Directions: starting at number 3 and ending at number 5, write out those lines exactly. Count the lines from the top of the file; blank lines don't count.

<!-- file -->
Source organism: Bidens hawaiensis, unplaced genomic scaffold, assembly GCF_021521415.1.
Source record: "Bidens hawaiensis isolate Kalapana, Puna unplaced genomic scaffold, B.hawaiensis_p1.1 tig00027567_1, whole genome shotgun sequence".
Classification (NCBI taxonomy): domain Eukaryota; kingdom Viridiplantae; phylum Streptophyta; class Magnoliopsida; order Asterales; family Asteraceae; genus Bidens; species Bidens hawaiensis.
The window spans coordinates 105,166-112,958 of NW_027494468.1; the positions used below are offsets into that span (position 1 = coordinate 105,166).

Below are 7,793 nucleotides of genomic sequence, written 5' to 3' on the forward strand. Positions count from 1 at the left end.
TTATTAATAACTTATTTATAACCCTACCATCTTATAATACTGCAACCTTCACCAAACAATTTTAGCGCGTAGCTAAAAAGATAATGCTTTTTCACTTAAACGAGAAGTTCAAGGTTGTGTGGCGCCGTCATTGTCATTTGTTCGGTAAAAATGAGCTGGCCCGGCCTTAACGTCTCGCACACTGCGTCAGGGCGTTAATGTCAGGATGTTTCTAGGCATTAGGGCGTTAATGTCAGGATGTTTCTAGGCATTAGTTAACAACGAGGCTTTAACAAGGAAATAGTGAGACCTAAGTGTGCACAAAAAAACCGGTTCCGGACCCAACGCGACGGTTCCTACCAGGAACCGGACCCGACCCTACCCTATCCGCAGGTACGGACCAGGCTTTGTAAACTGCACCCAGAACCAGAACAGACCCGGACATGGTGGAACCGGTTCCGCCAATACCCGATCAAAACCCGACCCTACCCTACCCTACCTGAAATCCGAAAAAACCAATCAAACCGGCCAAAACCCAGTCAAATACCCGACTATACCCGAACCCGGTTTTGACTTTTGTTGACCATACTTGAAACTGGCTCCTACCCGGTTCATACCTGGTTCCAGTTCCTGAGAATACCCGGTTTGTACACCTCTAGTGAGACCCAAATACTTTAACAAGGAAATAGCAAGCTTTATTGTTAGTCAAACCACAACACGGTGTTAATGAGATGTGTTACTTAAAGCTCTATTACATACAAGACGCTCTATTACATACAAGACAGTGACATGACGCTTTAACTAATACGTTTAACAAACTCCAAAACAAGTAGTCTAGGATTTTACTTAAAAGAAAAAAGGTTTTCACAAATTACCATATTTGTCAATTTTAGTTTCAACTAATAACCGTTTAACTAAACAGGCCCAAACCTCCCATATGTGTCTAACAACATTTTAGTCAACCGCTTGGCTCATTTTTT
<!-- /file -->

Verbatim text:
Classification (NCBI taxonomy): domain Eukaryota; kingdom Viridiplantae; phylum Streptophyta; class Magnoliopsida; order Asterales; family Asteraceae; genus Bidens; species Bidens hawaiensis.
The window spans coordinates 105,166-112,958 of NW_027494468.1; the positions used below are offsets into that span (position 1 = coordinate 105,166).

Below are 7,793 nucleotides of genomic sequence, written 5' to 3' on the forward strand. Positions count from 1 at the left end.